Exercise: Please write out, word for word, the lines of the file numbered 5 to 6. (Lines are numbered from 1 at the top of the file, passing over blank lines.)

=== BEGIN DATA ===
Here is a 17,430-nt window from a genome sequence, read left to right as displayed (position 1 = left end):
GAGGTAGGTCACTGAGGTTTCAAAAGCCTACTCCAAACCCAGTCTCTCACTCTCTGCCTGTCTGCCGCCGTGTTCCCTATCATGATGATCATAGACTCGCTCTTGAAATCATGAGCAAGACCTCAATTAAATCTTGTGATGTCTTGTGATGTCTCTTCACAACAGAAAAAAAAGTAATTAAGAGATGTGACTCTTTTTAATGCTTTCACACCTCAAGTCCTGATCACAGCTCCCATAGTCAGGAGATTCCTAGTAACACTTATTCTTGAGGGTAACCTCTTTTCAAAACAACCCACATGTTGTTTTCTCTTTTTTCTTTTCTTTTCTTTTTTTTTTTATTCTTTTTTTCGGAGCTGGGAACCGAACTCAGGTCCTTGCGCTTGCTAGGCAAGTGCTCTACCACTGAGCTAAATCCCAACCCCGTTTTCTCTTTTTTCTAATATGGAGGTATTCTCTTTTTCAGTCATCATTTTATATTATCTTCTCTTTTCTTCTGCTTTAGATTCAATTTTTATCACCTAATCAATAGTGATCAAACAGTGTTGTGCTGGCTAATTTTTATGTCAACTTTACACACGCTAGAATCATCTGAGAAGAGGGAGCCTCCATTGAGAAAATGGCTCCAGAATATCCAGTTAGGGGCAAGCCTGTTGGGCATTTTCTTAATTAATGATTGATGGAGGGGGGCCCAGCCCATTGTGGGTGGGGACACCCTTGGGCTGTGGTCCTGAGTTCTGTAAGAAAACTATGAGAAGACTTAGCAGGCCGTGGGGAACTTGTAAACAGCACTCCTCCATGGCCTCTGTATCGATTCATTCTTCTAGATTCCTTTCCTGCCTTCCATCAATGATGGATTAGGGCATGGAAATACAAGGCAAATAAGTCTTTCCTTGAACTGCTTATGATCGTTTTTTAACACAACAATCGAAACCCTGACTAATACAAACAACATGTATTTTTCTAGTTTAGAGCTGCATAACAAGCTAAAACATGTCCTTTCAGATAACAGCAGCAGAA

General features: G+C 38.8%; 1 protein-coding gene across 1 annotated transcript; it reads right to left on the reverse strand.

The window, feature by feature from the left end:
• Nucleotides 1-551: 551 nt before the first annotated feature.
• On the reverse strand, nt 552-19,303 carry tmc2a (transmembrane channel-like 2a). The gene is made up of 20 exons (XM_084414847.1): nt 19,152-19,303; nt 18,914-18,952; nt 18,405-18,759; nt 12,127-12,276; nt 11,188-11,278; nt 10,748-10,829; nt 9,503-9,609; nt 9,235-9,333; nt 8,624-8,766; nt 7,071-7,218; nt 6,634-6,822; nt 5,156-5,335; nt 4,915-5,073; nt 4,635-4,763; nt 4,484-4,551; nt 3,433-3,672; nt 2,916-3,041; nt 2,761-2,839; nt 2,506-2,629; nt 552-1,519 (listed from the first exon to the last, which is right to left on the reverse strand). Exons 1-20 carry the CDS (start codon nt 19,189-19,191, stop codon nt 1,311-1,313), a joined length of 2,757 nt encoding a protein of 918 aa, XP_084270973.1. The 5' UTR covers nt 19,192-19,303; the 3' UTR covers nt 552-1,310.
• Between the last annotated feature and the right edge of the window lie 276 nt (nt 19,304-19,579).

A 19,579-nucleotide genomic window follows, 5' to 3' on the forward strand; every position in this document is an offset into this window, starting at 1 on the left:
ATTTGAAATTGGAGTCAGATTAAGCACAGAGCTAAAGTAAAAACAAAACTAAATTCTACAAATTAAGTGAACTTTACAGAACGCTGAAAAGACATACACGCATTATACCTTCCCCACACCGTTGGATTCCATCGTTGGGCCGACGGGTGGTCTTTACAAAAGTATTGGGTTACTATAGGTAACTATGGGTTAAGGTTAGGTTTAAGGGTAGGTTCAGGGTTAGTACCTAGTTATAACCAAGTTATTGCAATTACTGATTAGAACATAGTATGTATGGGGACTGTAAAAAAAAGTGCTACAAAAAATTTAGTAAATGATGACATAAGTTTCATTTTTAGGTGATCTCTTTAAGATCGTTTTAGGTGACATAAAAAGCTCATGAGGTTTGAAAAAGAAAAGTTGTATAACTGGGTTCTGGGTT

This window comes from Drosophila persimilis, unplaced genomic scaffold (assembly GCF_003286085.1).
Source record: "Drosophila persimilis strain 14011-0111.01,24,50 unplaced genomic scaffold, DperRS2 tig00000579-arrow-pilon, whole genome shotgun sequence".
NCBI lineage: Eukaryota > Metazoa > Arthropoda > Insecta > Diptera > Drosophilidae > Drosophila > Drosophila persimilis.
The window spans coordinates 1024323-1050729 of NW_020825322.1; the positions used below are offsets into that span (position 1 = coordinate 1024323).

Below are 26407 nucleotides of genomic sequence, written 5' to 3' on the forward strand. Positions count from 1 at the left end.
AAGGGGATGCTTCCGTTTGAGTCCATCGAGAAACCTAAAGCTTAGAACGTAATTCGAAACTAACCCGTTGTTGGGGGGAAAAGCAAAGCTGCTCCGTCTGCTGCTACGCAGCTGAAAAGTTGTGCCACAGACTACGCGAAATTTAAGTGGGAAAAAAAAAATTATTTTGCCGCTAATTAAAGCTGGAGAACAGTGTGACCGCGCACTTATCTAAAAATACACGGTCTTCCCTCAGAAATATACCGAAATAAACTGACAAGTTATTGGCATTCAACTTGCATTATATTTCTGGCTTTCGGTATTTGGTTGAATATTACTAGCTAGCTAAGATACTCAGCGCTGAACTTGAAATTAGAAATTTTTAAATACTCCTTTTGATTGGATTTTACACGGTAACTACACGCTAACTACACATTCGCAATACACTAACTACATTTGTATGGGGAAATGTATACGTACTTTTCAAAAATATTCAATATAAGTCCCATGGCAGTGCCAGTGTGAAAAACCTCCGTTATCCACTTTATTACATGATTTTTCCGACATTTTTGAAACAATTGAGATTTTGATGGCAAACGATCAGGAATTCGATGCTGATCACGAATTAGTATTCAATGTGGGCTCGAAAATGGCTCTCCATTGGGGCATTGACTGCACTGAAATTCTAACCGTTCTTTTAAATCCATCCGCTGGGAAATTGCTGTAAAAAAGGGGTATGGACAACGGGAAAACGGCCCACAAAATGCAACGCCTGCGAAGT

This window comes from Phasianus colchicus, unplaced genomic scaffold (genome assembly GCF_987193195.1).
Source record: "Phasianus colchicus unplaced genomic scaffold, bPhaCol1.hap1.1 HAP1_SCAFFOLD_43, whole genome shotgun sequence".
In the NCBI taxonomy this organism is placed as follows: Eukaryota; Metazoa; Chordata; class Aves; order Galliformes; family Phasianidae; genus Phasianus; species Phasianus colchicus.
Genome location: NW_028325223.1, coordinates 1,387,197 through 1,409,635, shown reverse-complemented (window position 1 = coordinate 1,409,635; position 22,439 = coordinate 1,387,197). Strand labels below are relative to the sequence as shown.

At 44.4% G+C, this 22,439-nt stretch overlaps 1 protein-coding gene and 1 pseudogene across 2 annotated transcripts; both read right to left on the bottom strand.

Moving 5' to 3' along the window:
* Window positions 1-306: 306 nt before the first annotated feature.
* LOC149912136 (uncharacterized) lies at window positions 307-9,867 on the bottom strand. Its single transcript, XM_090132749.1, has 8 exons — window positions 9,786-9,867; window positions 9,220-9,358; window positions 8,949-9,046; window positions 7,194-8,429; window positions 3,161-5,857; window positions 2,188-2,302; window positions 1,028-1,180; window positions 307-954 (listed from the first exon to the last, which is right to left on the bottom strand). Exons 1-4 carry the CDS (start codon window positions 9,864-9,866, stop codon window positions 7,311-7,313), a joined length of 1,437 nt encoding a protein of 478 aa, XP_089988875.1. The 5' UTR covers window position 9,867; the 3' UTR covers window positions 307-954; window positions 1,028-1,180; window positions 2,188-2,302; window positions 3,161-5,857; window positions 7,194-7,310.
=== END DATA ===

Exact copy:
• Nucleotides 1-551: 551 nt before the first annotated feature.
• On the reverse strand, nt 552-19,303 carry tmc2a (transmembrane channel-like 2a). The gene is made up of 20 exons (XM_084414847.1): nt 19,152-19,303; nt 18,914-18,952; nt 18,405-18,759; nt 12,127-12,276; nt 11,188-11,278; nt 10,748-10,829; nt 9,503-9,609; nt 9,235-9,333; nt 8,624-8,766; nt 7,071-7,218; nt 6,634-6,822; nt 5,156-5,335; nt 4,915-5,073; nt 4,635-4,763; nt 4,484-4,551; nt 3,433-3,672; nt 2,916-3,041; nt 2,761-2,839; nt 2,506-2,629; nt 552-1,519 (listed from the first exon to the last, which is right to left on the reverse strand). Exons 1-20 carry the CDS (start codon nt 19,189-19,191, stop codon nt 1,311-1,313), a joined length of 2,757 nt encoding a protein of 918 aa, XP_084270973.1. The 5' UTR covers nt 19,192-19,303; the 3' UTR covers nt 552-1,310.